Much has changed in a year.
Last night I met a friend for dinner at a pie shop that I hadn't been to since last November. That pie shop, though by no means extraordinary in and of itself, had been the beginning of an important relationship in my life. I expected to feel nostalgic or wistful upon visiting it again, but none of those emotions were stirred. The pie shop was unchanged: a small space with a glass case full of lattice-covered and crusty pies, painted white stools, and a large sheet of butcher paper taped against the wall with names of featured pies scrawled in mediocre handwriting.
In the landscape of my mind, certain landmarks feel particularly heavy, shackled to memories and feelings that are either polished or eroded by time, though for a tumbling rock, that is pretty much the same thing. In loss, those memories can become little thorns, pricking and pinching, splinter-like, embedded in the dermis of your heart. After days of rubbing salt and grease and vinegar and glue and every other home remedy into a seemingly hopeless wound, it is a sheer relief, by God-given grace, when you notice one day, in a brief and surprising glance, that the splinter is no longer there. We never expect the absence of pain, and we're surprised--and delighted--when we finally notice its passing.
A year ago, my best friend was in Africa, perched on a rooftop in Mombasa, talking to me with what scrappy cell service she could find. We were both in new places, constantly searching through foreign landscapes, finding people who we thought could see--like truly see--some part of our naked souls without turning away in disgust.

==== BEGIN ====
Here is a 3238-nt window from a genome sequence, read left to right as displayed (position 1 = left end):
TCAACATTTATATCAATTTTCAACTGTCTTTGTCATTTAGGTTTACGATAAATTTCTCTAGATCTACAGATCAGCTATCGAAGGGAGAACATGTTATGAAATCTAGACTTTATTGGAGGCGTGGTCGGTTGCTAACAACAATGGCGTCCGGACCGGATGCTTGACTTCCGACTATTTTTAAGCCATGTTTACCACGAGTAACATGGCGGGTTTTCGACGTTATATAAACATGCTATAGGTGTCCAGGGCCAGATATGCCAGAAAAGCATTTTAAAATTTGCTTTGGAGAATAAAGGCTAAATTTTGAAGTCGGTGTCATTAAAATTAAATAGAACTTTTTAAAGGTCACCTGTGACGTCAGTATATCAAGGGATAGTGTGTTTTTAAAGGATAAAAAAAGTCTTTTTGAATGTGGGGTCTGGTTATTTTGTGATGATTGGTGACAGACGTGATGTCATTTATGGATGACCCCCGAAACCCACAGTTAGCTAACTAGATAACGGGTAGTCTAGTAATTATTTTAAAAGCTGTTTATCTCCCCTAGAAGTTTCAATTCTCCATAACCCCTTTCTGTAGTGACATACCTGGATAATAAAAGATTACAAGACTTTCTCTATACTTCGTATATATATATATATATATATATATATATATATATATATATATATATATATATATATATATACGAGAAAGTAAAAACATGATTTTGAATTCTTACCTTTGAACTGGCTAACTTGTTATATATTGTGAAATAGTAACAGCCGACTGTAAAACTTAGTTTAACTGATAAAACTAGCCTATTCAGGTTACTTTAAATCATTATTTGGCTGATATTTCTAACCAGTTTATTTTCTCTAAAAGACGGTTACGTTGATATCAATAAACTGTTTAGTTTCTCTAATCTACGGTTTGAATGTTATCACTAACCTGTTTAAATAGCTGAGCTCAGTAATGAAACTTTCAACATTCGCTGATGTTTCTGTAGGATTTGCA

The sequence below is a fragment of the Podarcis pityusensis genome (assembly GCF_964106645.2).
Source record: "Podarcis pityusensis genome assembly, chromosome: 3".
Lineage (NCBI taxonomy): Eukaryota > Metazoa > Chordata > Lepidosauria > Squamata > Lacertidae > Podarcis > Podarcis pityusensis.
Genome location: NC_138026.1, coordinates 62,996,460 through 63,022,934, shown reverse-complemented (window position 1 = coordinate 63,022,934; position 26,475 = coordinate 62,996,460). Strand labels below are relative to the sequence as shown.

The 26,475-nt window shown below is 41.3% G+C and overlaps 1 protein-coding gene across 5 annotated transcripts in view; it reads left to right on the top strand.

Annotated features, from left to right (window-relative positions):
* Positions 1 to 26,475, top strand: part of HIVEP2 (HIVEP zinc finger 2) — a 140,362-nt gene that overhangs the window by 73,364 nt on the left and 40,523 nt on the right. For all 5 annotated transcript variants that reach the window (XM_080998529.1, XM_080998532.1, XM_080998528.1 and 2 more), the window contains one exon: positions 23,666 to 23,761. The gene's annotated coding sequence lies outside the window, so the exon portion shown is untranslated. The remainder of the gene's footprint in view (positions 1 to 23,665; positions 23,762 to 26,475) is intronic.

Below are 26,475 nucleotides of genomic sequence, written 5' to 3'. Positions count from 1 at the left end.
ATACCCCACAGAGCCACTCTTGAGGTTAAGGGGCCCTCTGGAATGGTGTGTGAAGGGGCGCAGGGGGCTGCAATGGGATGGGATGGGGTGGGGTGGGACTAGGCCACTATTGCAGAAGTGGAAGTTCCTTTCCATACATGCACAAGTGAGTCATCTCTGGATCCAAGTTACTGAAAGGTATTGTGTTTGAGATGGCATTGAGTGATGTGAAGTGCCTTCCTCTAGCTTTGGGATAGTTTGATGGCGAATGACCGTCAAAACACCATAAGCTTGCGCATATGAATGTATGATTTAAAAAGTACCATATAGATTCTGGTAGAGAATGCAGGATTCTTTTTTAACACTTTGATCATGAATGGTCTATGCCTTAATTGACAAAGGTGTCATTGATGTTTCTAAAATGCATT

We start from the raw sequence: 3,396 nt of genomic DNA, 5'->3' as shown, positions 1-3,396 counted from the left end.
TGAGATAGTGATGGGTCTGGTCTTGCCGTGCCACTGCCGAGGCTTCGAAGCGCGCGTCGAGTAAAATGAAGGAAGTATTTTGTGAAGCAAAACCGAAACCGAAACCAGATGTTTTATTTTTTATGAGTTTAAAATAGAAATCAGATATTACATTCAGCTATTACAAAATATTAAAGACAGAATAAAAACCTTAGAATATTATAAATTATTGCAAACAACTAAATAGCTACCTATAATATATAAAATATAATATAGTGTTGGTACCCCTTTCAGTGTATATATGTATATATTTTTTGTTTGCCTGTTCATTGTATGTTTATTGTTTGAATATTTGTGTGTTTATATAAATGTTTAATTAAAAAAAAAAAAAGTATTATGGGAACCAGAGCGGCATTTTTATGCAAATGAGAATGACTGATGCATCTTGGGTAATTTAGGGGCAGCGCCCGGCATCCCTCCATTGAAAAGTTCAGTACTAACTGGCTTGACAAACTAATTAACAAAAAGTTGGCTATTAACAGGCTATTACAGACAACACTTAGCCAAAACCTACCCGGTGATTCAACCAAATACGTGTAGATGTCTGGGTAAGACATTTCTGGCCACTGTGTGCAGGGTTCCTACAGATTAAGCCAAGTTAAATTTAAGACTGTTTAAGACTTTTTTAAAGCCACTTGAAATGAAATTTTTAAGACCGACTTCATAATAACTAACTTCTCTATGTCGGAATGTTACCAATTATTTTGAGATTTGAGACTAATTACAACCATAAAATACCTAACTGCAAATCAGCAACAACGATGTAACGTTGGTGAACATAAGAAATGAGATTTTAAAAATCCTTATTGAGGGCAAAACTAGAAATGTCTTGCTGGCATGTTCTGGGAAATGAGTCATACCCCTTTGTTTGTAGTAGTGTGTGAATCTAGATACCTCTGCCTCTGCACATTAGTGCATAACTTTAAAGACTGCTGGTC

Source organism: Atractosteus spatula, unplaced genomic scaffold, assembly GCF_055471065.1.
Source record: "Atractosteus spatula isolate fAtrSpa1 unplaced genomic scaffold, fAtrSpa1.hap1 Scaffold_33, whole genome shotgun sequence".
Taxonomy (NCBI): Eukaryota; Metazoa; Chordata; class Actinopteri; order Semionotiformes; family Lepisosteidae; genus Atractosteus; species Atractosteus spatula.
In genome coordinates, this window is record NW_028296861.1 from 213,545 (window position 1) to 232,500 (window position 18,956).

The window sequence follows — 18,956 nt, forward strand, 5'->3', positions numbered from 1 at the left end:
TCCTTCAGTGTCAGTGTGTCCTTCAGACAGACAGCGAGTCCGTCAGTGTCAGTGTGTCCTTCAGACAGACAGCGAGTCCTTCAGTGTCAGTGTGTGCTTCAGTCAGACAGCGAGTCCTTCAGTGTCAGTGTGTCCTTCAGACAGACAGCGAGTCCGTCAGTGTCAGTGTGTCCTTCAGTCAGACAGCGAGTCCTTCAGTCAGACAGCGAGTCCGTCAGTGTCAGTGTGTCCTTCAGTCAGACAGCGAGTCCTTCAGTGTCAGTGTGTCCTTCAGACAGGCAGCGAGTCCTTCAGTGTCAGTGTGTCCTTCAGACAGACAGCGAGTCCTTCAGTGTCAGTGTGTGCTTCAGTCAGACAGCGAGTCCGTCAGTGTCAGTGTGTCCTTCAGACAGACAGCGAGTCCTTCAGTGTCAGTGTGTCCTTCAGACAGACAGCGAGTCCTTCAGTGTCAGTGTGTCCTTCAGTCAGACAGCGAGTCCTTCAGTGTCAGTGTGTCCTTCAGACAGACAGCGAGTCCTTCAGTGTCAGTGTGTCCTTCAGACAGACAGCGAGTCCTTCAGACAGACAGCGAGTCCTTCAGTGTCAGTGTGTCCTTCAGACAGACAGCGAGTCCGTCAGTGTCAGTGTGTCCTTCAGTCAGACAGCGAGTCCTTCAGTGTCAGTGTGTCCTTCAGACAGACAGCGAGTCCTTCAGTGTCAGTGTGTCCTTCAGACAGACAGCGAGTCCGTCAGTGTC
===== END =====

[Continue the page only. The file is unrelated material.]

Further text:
I wrote to her, "Here's the secret that the truest evangelicals have always known and preached: we are all broken souls who want to be loved and understood and the thing that stops us from letting ourselves be loved and understood is that we believe we're more broken and fucked up than anyone else we know. We are selfish and self-centered and we lionize our own misery as a result. Because we identify most deeply with our broken selves, we fear that others will judge, then consequently reject us because of our transparencies. Instead of letting the weight of brokenness be a fear, the evangelical emblazons his chest with the emblem of brokenness, which, as I've increasingly discovered, is an invitation for empathy as an offering call is for alms. The most effective way of doing this is to be unashamedly forthright and jokingly self-deprecating."
We wrote back and forth to each other in heartfelt confessions, because the physical distance between us, and her itinerant lifestyle at the time, didn't afford us the luxury of physical presence, or even constant phone contact.
In Welezo, my best friend volunteered at an old people's home run by four Catholic nuns who were sisters. She worked in the kitchen with coconuts, clipped fingernails, embroidered names onto clothes. Before that, at the Indian ocean, entranced by glowing plankton; before that, Dar es Salaam, at a hookah bar, or in her kitchen, cooking a chickpea stew.
By the shore, at dusk, I was slurping Oysters, blinded by the descending sun. In New Zealand, I sat on a grassy knoll, beneath a double rainbow, half-listening to electronic dance music I did not understand. After that, Brazil Ranch, with swaggering cows above a hazy blue ocean, a delightfully empty field of dried straw and green grass; after that, a morning in Mendocino with smoke and the squawk of seals.
Much has changed in a year; my heart has swelled and opened and mourned and released. I am a different person than I was then, and I suppose that it is my sentient breath that allows that to be. No fear of difference, no fear of change, no fear of seasons. All go to the same place; all come from dust, and to dust all return...For who can bring them to see what will happen after them?